Fifteen inmates at Statesville Correctional Center in Illinois took a course on mass incarceration with Northwestern University philosophy professor Jennifer Lackey. It was an interdisciplinary course with a range of guest lecturers, including Alex Kotlowitz, a writer and a senior lecturer in journalism at Northwestern. He gave them an assignment to write about their prison cells, and, according to the university, he was so impressed with the results that he helped them edit their work and get five of the pieces published in one of journalism’s most prestigious venues, The New Yorker.
In introductions to the pieces in The New Yorker, Kotlowitz writes:
I talked with the students about storytelling, and had them complete an exercise in which they described their cells. I was so taken by what they wrote that I suggested that they develop these stories about the space, which, for some, had been home for twenty years. Over the past ten months, I have worked with them from draft to draft to draft. This process was not without obstacles. Sometimes, Jennifer couldn’t return my marked-up drafts because the prison was on lockdown. One student missed class for a month because, after surgery, he had to wear a knee brace, which the prison considered a potential weapon. Another student was transferred to a different prison. (I continued working with him by mail and phone.) One despaired at my comments and edits, writing to me that “this must be my last draft because clearly I’m incapable of doing it correctly.” But with encouragement and gentle nudging they kept going.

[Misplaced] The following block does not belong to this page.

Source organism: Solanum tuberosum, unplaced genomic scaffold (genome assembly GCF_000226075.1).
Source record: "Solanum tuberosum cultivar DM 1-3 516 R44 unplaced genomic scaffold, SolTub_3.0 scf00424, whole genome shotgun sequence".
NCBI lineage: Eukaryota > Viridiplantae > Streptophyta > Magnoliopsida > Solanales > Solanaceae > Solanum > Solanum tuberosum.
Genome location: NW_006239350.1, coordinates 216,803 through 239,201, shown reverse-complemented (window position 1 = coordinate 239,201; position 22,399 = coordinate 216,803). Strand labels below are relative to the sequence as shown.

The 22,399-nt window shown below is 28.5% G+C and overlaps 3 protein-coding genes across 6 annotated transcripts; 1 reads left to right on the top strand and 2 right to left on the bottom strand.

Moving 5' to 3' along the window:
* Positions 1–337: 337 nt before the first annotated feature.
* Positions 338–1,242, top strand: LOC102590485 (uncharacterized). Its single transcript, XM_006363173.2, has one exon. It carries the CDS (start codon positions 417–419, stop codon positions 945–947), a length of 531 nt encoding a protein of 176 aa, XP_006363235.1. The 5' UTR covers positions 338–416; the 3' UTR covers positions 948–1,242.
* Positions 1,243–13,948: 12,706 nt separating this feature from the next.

Here are the five essays that were published:
- “My Prison Cell: Learning to Hear on a Cardboard Piano” by Demetrius Cunningham
- “My Prison Cell: A Place Kept Compulsively Clean” by Ramon Delgado
- “My Prison Cell: The Refuge of a Recluse” by Marcos Gray
- “My Prison Cell: A War Against the Roaches” by Oscar Parham
- “My Prison Cell: A Visit from an Outsider” by James Trent
The stories will also be done on radio, with actors hired to read them.
I’ve had a longstanding interest in prison education in large part because of the transformative impact it can have on the lives of the prisoners, both individually and collectively… I reached out to Stateville to offer to teach the first class I offered at the prison, which was an ethics course. The second course, on mass incarceration, is the one that Alex visited, and it emerged because the students at Stateville expressed great interest in examining the causes and impact of incarceration in the United States, including their own.
More information here.